To hide their political leanings, Goldberg says liberal/left-wing/progressives say things like “I am fiscally conservative.” Of course, no one would describe herself as a “fiscal profligate.” That is why descriptions such as “fiscally conservative” in common conversation are terms of evasion.

         The issue of evasiveness was addressed by counseling psychology professor Robert Hunsaker, who criticized counseling psychology’s embrace of a social justice agenda, something promoted in the field, but done so without admitting its left-wing bias:

          “Why don’t social justice activists, who are by-and-large academics, present the explicit political nature of social justice? I suggest that it’s because of the movement’s most inconvenient irony: while claiming to fight against oppression, social justice actually perpetrates its own form of oppression by seeking to impose a far-left political agenda on all mental health professionals. Social justice’s most ironic turn, then, is that it seeks to erase difference, impose its values, and proclaim only one standard of ethics” (“Social justice: An Inconvenient Irony,” Counseling Today “OpEd,” April 2008, available at http://sjirony.blogspot.com/2008/09/social-justice-inconvenient-irony.html).

          According to Hunsaker, the ultimate problem for the social justice academics in his field is that:

          “They would have to admit that social justice can only be practiced by those on the political far-left” (“Social justice: An Inconvenient Irony,” Counseling Today “OpEd,” April 2008, available at http://sjirony.blogspot.com/2008/09/social-justice-inconvenient-irony.html).

          Counseling psychology is not the only profession infected with left-wing social justice propaganda.  Social work is another. The Pulitzer Prize-winning columnist George Will wrote about what he called a “code of coercion” regarding the social justice requirement in the social worker’s code of ethics. The following is a passage he quoted from a widely used textbook in social work courses:

          “‘social and economic justice’ [are] especially imperative as a response to ‘the conservative trends of the past three decades’” (“Code of Coercion,” Washington Post, Oct. 14, 2007, http://www.washingtonpost.com/wp-dyn/content/article/2007/10/12/AR2007101202151.html, accessed Sept. 27, 2012).

          In response to the textbook’s description that social justice was a response to “conservative trends,” Will wrote:

          “Clearly, in the social work profession's catechism, whatever social and economic justice are, they are the opposite of conservatism” (see previous citation) (emphasis added).

          The connection between social justice and left-wing ideology also came up in a New England Journal of Medicine review of the book Medicine and Social Justice (2002), a collection of articles on the subject. Commenting on the title, the reviewer wrote:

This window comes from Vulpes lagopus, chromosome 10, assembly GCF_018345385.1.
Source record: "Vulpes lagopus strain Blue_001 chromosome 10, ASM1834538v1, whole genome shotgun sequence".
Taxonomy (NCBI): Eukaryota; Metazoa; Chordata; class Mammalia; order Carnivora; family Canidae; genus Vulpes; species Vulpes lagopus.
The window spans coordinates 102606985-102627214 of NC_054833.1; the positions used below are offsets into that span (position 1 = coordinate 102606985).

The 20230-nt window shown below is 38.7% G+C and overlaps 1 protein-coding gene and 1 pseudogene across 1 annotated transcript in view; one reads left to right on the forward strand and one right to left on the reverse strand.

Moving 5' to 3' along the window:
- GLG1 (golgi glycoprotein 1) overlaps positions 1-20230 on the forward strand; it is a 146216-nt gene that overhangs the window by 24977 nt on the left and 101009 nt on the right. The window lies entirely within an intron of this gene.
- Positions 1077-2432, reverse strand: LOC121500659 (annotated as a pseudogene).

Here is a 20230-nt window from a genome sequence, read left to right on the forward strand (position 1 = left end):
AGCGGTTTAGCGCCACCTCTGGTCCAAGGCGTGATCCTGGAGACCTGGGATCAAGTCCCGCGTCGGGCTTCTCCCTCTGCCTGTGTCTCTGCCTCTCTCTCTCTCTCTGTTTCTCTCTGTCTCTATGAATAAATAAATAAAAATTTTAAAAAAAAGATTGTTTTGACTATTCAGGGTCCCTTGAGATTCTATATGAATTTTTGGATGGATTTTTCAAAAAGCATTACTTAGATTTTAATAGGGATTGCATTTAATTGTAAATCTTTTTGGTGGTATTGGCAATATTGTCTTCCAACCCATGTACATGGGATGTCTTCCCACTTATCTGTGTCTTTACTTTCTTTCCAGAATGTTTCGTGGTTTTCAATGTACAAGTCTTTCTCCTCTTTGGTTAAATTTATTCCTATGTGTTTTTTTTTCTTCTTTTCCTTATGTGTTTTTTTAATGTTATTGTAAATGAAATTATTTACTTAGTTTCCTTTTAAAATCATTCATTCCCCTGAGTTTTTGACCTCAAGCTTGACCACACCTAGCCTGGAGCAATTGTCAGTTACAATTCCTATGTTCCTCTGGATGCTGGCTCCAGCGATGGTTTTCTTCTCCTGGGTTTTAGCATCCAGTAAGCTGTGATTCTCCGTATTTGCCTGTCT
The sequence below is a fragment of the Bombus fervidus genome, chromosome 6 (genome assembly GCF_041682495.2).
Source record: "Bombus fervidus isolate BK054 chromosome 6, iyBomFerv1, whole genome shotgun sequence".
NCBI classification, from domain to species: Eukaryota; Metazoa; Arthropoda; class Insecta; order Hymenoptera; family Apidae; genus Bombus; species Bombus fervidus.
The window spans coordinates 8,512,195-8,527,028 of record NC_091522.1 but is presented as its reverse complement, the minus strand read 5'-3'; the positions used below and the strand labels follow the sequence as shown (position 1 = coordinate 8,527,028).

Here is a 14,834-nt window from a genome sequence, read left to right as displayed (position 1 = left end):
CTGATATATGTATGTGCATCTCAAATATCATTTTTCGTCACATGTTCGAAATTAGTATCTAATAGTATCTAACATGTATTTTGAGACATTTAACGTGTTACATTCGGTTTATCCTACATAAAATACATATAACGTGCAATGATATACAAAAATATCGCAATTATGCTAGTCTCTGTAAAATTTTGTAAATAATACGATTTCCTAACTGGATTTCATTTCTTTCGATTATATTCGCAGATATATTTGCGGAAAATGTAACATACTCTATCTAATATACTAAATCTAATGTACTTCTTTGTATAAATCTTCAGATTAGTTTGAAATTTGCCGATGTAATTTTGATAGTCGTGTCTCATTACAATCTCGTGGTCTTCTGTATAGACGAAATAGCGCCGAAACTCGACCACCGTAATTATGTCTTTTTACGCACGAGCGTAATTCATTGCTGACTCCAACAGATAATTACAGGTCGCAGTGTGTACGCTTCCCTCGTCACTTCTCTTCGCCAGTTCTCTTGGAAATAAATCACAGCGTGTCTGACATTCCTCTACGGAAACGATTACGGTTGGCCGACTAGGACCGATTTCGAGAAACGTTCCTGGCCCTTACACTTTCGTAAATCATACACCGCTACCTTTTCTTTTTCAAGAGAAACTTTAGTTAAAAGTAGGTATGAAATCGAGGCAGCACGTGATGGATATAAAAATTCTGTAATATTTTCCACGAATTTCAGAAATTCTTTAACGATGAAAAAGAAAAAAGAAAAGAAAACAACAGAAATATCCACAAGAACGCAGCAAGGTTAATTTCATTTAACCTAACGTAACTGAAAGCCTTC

“Any book with ‘social justice’ in its title will tend to tilt to the left” (Lewis Sandy: “Book Review: Medicine and Social Justice: Essays on the Distribution of Health CareThe New England Journal of Medicine, 348. 19, May 8, 2003, 1936).

          What this reviewer tells the reader is that even in the health care literature, the identification with social justice and left-wing ideology is robust. Scholars who write on health care policy should be aware this. It is a growing concern among doctors that a social justice agenda in medicine is going to create doctors who care more about political agendas than they do about doing what is best for each of their patients. The following is a statement by Dr. Paul Hsieh (M.D., University of Michigan), former assistant professor of musculoskeletal radiology at Washington University School of Medicine in St. Louis, Missouri:

          “medical schools are now increasingly admitting students based not on competence in the sciences, but rather on their commitment to ‘social accountability.’ Medical school ethics courses are thus increasingly emphasizing ‘social justice’ over traditional notions of ethics — or the individual patient’s welfare. But ‘social justice’ is frequently just a euphemism for a socialist political agenda of leftist politics, redistribution of wealth, and heavy state controls over the marketplace” (“The Wisconsin Protests and the New Medical Ethics,” Feb. 21, 2011, http://pjmedia.com/blog/the-wisconsin-protests-and-the-new-medical-ethics/?singlepage=true, accessed Dec. 3, 2011) (emphasis added).

          Anthony Giddens is one of the most accomplished sociologists in the world, with almost three dozen books published in over two dozen languages. He is a man of the left. In The Third Way: The Renewal of Social Democracy (1999), he wrote the following:

          “Although it can be interpreted in quite different ways, the idea of equality or social justice is basic to the outlook of the left. It has been persistently attacked by those on the right” (The Third Way, 1999, p. 41).

          He makes the point again a few pages later:

          “The term ‘center-left’ thus isn’t an innocent label. A renewed social democracy has to be left of center, because social justice and emancipatory politics remain at its core” (The Third Way, 1999, p. 45).

          Therefore, even one of the most accomplished sociologists in the world sees social justice as an inherently left-wing concept.